If you have watched any financial news lately, you have probably heard of private credit and its growing popularity. So why do we like it? (Besides the fact that everyone else does) First, as investors, private credit offers high yields that aren’t as interest rate-sensitive compared to traditional fixed income. Typically, these private credit loans are floating rate and short duration. That means the interest on these loans adjusts with market rates plus some type of spread. So, if interest rates go to 5%, and a loan has a 300-bps spread on it, we’re now getting an 8% yield. Of course, vice versa is true; if rates go down to 3%, that loan would have a 6% yield, but at that point, the total interest on the loan would be competitive with other income vehicles. And 300bps is typically on the lower end. Some loans have a spread of 700-bps above rates. In general, we’re getting good returns without daily market and rate volatility. We like to see private credit as not just an alternative allocation to portfolios, but as a fixed income complement to traditional corporates or treasuries.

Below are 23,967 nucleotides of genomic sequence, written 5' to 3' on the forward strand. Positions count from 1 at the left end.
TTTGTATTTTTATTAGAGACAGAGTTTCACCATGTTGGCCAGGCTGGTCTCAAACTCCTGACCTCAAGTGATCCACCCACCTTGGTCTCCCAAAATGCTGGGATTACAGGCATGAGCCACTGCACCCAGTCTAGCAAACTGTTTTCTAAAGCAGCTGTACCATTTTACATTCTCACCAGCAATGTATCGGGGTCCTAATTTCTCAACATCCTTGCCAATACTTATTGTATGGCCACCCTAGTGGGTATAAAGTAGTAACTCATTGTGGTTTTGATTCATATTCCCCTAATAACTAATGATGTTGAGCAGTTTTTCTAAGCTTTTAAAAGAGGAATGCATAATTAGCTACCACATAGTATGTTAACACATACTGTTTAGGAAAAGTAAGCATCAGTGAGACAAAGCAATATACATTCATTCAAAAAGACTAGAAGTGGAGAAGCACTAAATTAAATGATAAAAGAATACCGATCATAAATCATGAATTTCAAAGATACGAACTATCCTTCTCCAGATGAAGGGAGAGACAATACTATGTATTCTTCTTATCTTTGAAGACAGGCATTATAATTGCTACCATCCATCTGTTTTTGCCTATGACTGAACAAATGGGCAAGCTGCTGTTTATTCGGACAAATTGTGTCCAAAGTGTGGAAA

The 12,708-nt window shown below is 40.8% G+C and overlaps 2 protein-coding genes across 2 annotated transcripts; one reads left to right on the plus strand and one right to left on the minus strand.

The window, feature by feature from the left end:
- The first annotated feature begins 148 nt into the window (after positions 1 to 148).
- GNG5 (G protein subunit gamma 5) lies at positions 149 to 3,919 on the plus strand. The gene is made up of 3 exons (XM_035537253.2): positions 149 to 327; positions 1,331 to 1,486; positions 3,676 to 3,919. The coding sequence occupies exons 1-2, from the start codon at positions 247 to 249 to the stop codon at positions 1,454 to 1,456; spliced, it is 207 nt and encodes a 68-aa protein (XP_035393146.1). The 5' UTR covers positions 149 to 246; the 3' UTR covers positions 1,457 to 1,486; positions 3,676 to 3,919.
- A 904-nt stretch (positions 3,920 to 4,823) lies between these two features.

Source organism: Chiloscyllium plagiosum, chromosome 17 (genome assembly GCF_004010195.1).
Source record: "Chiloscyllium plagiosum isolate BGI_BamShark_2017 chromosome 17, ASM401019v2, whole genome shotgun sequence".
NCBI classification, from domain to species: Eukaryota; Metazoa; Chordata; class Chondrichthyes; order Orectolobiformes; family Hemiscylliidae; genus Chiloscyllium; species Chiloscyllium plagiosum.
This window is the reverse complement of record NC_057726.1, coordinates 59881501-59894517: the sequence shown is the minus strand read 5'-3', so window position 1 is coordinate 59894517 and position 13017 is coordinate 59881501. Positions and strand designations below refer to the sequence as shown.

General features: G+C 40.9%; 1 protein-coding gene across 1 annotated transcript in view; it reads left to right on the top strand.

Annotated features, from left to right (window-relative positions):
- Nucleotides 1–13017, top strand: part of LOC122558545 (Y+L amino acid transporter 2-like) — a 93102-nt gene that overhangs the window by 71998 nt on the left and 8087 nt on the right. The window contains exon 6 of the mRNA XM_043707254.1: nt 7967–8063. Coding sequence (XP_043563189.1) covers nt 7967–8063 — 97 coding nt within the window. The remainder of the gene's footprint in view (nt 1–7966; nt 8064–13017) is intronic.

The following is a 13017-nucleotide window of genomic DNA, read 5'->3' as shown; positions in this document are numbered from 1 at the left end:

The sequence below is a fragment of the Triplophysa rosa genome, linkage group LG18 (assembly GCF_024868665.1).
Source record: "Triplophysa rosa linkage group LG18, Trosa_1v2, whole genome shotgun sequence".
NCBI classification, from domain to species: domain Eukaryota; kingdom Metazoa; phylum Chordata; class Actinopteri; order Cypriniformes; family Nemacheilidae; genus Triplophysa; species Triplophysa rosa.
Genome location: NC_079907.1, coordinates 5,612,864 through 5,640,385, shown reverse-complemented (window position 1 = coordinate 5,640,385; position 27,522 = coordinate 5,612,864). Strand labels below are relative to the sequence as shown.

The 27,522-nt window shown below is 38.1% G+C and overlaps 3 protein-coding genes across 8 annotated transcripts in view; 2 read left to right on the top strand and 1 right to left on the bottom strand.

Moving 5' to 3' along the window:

On the other hand, for debtors, private credit is filling a liquidity void left in the market. The impact of higher rates has caused banks to tighten their lending capacity, and businesses have struggled to secure financing. Instead of going to a venture capital (VC) or private equity (PE) firm, which would likely require an equity stake, firms are looking to private credit as a solution for their capital needs. It’s a win-win for both sides. Companies get their financing, and private credit funds enjoy solid returns. Private credit is ultimately de-banking the lending space and taking a burden off the “too big to fail” suspension bridge we call our banking institutions. Demand for lending alternatives is expanding fast, and any lending gaps from banking regulations are going to be filled by private credit.